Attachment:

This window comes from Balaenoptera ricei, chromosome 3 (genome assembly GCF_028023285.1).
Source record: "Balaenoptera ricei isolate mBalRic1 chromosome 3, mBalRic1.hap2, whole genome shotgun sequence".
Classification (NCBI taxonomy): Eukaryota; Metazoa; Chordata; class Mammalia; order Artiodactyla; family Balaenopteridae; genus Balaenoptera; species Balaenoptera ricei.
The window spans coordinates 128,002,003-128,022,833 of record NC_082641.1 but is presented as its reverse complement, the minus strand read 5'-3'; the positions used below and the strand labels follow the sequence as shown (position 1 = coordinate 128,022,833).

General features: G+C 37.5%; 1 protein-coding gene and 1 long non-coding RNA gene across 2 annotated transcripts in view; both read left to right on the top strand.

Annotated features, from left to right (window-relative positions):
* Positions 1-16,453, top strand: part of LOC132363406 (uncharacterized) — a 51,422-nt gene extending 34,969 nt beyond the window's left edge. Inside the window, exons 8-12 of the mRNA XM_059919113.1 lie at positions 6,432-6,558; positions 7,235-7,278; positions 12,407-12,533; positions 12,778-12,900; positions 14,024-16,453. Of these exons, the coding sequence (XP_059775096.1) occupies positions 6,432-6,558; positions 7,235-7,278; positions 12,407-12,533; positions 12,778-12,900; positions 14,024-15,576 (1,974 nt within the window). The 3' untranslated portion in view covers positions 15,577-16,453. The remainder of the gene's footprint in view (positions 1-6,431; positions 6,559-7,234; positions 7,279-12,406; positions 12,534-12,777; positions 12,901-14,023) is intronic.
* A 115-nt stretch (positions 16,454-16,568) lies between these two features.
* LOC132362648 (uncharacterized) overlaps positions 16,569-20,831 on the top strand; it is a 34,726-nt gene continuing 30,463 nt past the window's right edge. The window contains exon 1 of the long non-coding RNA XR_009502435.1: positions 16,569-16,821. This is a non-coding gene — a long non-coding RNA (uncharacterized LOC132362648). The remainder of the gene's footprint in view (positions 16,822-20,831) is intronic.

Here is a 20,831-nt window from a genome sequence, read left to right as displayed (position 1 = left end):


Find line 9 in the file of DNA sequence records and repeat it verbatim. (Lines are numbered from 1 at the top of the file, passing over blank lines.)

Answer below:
* LOC132362648 (uncharacterized) overlaps positions 16,569-20,831 on the top strand; it is a 34,726-nt gene continuing 30,463 nt past the window's right edge. The window contains exon 1 of the long non-coding RNA XR_009502435.1: positions 16,569-16,821. This is a non-coding gene — a long non-coding RNA (uncharacterized LOC132362648). The remainder of the gene's footprint in view (positions 16,822-20,831) is intronic.